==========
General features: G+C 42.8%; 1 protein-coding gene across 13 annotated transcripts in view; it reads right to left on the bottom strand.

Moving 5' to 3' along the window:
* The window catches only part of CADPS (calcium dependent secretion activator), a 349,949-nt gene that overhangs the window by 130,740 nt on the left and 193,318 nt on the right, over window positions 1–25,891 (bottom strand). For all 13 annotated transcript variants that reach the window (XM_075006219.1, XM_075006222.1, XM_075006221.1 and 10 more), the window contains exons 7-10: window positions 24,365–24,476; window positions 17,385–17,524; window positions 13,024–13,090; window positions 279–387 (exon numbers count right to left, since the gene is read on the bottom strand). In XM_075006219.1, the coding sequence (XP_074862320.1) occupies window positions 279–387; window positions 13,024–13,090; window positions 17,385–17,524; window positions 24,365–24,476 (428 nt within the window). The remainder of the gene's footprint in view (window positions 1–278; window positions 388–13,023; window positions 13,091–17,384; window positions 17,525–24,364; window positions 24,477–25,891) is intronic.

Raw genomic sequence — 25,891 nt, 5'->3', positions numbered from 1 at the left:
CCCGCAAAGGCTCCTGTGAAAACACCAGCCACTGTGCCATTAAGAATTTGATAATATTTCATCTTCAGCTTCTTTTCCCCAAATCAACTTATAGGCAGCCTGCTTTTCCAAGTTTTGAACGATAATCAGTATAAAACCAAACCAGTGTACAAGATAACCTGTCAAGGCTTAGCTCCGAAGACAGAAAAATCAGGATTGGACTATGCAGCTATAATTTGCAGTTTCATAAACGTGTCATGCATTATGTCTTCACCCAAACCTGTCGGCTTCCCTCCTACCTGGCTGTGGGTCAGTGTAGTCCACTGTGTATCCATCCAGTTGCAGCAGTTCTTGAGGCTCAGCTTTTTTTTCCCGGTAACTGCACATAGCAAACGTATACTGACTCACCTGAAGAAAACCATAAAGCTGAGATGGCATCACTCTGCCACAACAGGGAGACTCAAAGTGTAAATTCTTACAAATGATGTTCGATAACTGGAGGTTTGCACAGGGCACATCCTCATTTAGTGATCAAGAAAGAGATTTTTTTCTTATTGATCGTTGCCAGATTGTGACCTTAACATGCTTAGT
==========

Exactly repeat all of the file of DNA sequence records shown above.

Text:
General features: G+C 42.8%; 1 protein-coding gene across 13 annotated transcripts in view; it reads right to left on the bottom strand.

Moving 5' to 3' along the window:
* The window catches only part of CADPS (calcium dependent secretion activator), a 349,949-nt gene that overhangs the window by 130,740 nt on the left and 193,318 nt on the right, over window positions 1–25,891 (bottom strand). For all 13 annotated transcript variants that reach the window (XM_075006219.1, XM_075006222.1, XM_075006221.1 and 10 more), the window contains exons 7-10: window positions 24,365–24,476; window positions 17,385–17,524; window positions 13,024–13,090; window positions 279–387 (exon numbers count right to left, since the gene is read on the bottom strand). In XM_075006219.1, the coding sequence (XP_074862320.1) occupies window positions 279–387; window positions 13,024–13,090; window positions 17,385–17,524; window positions 24,365–24,476 (428 nt within the window). The remainder of the gene's footprint in view (window positions 1–278; window positions 388–13,023; window positions 13,091–17,384; window positions 17,525–24,364; window positions 24,477–25,891) is intronic.

Raw genomic sequence — 25,891 nt, 5'->3', positions numbered from 1 at the left:
CCCGCAAAGGCTCCTGTGAAAACACCAGCCACTGTGCCATTAAGAATTTGATAATATTTCATCTTCAGCTTCTTTTCCCCAAATCAACTTATAGGCAGCCTGCTTTTCCAAGTTTTGAACGATAATCAGTATAAAACCAAACCAGTGTACAAGATAACCTGTCAAGGCTTAGCTCCGAAGACAGAAAAATCAGGATTGGACTATGCAGCTATAATTTGCAGTTTCATAAACGTGTCATGCATTATGTCTTCACCCAAACCTGTCGGCTTCCCTCCTACCTGGCTGTGGGTCAGTGTAGTCCACTGTGTATCCATCCAGTTGCAGCAGTTCTTGAGGCTCAGCTTTTTTTTCCCGGTAACTGCACATAGCAAACGTATACTGACTCACCTGAAGAAAACCATAAAGCTGAGATGGCATCACTCTGCCACAACAGGGAGACTCAAAGTGTAAATTCTTACAAATGATGTTCGATAACTGGAGGTTTGCACAGGGCACATCCTCATTTAGTGATCAAGAAAGAGATTTTTTTCTTATTGATCGTTGCCAGATTGTGACCTTAACATGCTTAGT